No victory in victory laps?

Weighing the benefits of spending more time getting a degree

No victory in victory laps?

The time required to complete a post-secondary degree is increasingly exceeding the traditional four-year period. The need for an additional fifth — or even sixth — year of school is such a common occurrence that students have dubbed it “the victory lap.”

In light of the five-year phenomenon, some colleges and universities are introducing a new initiative called the Four Year Degree Guarantee.

In the United States, approximately 15 private colleges guarantee students that they will complete their degree in four years, provided that they stay on top of coursework and meet with advisors regularly. If the school does not hold up its end of the bargain — if courses are unavailable or if poor guidance is given — the university will cover all tuition costs until the degree is completed.

The University of Calgary is the only school in Canada to currently offer a Four Year Degree Guarantee, and U of T has yet to adopt a similar initiative.

According to U of T media relations director Laurie Stephens, students decide to take a “victory lap” for a number of different reasons.

“At U of T, many students elect to extend their undergraduate education by enrolling in co-op programs, taking a Professional Experience year, doing a year of international exchange or taking time off for personal reasons,” she says.

Some programs at the undergraduate level are designed to stretch over five years, such as the Concurrent Teacher Education Program offered at the OISE. Other students find their true academic calling only after one or two years spent studying another subject altogether.

However, some students claim that poor course selection and limited class enrollment, among other things, force them to complete an unplanned fifth year of studies at great financial and personal costs.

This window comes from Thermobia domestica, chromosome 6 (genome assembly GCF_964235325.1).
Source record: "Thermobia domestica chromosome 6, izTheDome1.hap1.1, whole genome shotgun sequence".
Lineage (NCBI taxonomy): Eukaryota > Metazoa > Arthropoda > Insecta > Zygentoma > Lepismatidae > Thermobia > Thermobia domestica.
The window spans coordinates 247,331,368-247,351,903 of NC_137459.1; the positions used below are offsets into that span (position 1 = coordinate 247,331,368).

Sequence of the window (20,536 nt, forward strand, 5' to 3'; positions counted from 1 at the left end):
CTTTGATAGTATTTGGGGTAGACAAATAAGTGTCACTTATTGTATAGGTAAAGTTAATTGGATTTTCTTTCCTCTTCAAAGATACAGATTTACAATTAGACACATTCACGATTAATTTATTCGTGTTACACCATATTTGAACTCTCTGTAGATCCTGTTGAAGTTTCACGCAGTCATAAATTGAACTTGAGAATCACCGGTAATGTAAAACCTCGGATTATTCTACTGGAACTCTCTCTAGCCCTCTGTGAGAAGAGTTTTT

Ellen Chang, a fourth-year visual arts major, plans on returning to U of T next fall for an additional semester and possibly even a full year.

“Visual studies offers about 10 courses per year with over 200 students vying for 25 spots in each of these courses,” she says. “A lot of people have trouble getting into courses and end up staying five or six years.”

Some, however, believe that completing a degree in more than four years could be beneficial.

Fifth-year political science major Jessie Russell began her studies at U of T with the intention of completing her BA in five years.

“I wanted to be able to work part-time while I studied, so I had always planned on taking three to four courses per year,” she says. “The fact that I could pay per course really benefited me because I could work and study simultaneously.”

Chief spokesperson for CUPE 3902 James Nugent agreed, saying that longer years spent completing a degree allows for critically important research.

“Research in many disciplines requires extended experiments, learning a new language, overseas fieldwork, etc., which simply cannot be done in four years,” he says.

Despite the benefits, however, graduate students have seen funding towards their research plummet through the years.

“We increasingly see the administration taking research grant/fellowships away, forcing grad students to conduct their dissertation research for free while at the same time having to shoulder the burden of new RA responsibilities,” Nugent says.

CUPE 3902 is currently asking the U of T administration to reinstate the Doctoral Completion Grant (DCG). The DCG, which was eliminated last spring, was a special tuition rebate that reimbursed fifth and sixth year graduate students for a portion of their tuition.

“Our union is currently asking the administration to continue funding graduate students for their dissertation research so that they are not forced to do hundreds of hours of new work responsibilities if they don’t want to,” Nugent said.

Ultimately, for Nugent and for many students, the issue can be boiled down to financial concerns. For instance, students who have taken more than four years to complete their program do not qualify for the recently announced 30 per cent tuition grant.

“We need to ensure that adequate dissertation-related funding is available to graduate students so that they can focus on their research.”